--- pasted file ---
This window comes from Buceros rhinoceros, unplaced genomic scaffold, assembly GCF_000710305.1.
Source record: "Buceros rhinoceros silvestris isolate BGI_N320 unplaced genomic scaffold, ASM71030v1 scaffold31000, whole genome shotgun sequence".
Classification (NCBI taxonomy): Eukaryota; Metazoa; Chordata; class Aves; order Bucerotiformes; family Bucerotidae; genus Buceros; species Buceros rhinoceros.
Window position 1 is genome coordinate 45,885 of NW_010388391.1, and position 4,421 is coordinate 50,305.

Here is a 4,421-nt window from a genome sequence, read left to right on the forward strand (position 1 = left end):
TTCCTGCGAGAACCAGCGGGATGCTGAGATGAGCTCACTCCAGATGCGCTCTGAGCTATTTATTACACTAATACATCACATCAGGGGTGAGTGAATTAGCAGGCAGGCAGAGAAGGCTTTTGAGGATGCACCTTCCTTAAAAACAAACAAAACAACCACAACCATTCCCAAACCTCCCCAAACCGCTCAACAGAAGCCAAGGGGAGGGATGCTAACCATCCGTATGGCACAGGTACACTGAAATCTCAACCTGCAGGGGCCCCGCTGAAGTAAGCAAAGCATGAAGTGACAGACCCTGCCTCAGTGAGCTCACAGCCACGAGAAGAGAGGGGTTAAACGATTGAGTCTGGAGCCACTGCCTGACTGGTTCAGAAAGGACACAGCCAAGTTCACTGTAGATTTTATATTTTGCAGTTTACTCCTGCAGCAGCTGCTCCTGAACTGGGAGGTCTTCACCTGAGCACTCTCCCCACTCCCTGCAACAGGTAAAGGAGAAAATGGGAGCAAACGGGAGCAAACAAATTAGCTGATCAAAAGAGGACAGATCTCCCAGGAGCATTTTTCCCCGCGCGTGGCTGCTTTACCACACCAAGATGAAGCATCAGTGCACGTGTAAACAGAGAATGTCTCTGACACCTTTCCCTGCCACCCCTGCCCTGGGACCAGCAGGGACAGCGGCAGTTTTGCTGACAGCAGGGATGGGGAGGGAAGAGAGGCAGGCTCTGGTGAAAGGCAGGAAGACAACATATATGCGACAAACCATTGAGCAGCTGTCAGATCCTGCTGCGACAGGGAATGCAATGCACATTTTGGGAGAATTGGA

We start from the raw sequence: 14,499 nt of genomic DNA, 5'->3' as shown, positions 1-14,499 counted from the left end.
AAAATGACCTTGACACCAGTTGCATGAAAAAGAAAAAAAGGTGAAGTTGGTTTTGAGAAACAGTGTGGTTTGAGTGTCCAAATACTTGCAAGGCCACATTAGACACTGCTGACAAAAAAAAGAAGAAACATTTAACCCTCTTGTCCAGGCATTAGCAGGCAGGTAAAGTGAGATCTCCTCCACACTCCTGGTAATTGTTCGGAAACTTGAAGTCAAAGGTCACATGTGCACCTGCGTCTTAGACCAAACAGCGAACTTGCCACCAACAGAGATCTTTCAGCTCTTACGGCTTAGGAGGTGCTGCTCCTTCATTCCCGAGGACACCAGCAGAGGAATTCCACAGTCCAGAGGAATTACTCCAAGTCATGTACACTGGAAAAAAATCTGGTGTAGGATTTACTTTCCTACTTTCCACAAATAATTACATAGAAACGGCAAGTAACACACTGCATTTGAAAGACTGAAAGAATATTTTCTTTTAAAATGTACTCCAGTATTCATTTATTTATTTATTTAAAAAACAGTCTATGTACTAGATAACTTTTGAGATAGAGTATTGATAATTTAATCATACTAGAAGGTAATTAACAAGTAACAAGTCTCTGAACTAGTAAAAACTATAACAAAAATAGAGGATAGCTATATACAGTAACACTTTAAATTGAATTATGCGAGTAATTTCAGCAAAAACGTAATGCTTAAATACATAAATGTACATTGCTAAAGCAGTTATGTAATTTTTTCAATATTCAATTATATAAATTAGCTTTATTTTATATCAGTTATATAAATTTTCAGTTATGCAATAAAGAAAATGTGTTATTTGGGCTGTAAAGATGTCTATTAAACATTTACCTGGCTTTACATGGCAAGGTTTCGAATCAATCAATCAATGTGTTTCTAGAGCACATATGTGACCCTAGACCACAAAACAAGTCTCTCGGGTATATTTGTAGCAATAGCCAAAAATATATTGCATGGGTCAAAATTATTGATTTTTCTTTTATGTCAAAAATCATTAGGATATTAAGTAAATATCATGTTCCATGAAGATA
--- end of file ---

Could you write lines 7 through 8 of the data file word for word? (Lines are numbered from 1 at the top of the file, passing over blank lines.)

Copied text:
We start from the raw sequence: 14,499 nt of genomic DNA, 5'->3' as shown, positions 1-14,499 counted from the left end.
AAAATGACCTTGACACCAGTTGCATGAAAAAGAAAAAAAGGTGAAGTTGGTTTTGAGAAACAGTGTGGTTTGAGTGTCCAAATACTTGCAAGGCCACATTAGACACTGCTGACAAAAAAAAGAAGAAACATTTAACCCTCTTGTCCAGGCATTAGCAGGCAGGTAAAGTGAGATCTCCTCCACACTCCTGGTAATTGTTCGGAAACTTGAAGTCAAAGGTCACATGTGCACCTGCGTCTTAGACCAAACAGCGAACTTGCCACCAACAGAGATCTTTCAGCTCTTACGGCTTAGGAGGTGCTGCTCCTTCATTCCCGAGGACACCAGCAGAGGAATTCCACAGTCCAGAGGAATTACTCCAAGTCATGTACACTGGAAAAAAATCTGGTGTAGGATTTACTTTCCTACTTTCCACAAATAATTACATAGAAACGGCAAGTAACACACTGCATTTGAAAGACTGAAAGAATATTTTCTTTTAAAATGTACTCCAGTATTCATTTATTTATTTATTTAAAAAACAGTCTATGTACTAGATAACTTTTGAGATAGAGTATTGATAATTTAATCATACTAGAAGGTAATTAACAAGTAACAAGTCTCTGAACTAGTAAAAACTATAACAAAAATAGAGGATAGCTATATACAGTAACACTTTAAATTGAATTATGCGAGTAATTTCAGCAAAAACGTAATGCTTAAATACATAAATGTACATTGCTAAAGCAGTTATGTAATTTTTTCAATATTCAATTATATAAATTAGCTTTATTTTATATCAGTTATATAAATTTTCAGTTATGCAATAAAGAAAATGTGTTATTTGGGCTGTAAAGATGTCTATTAAACATTTACCTGGCTTTACATGGCAAGGTTTCGAATCAATCAATCAATGTGTTTCTAGAGCACATATGTGACCCTAGACCACAAAACAAGTCTCTCGGGTATATTTGTAGCAATAGCCAAAAATATATTGCATGGGTCAAAATTATTGATTTTTCTTTTATGTCAAAAATCATTAGGATATTAAGTAAATATCATGTTCCATGAAGATA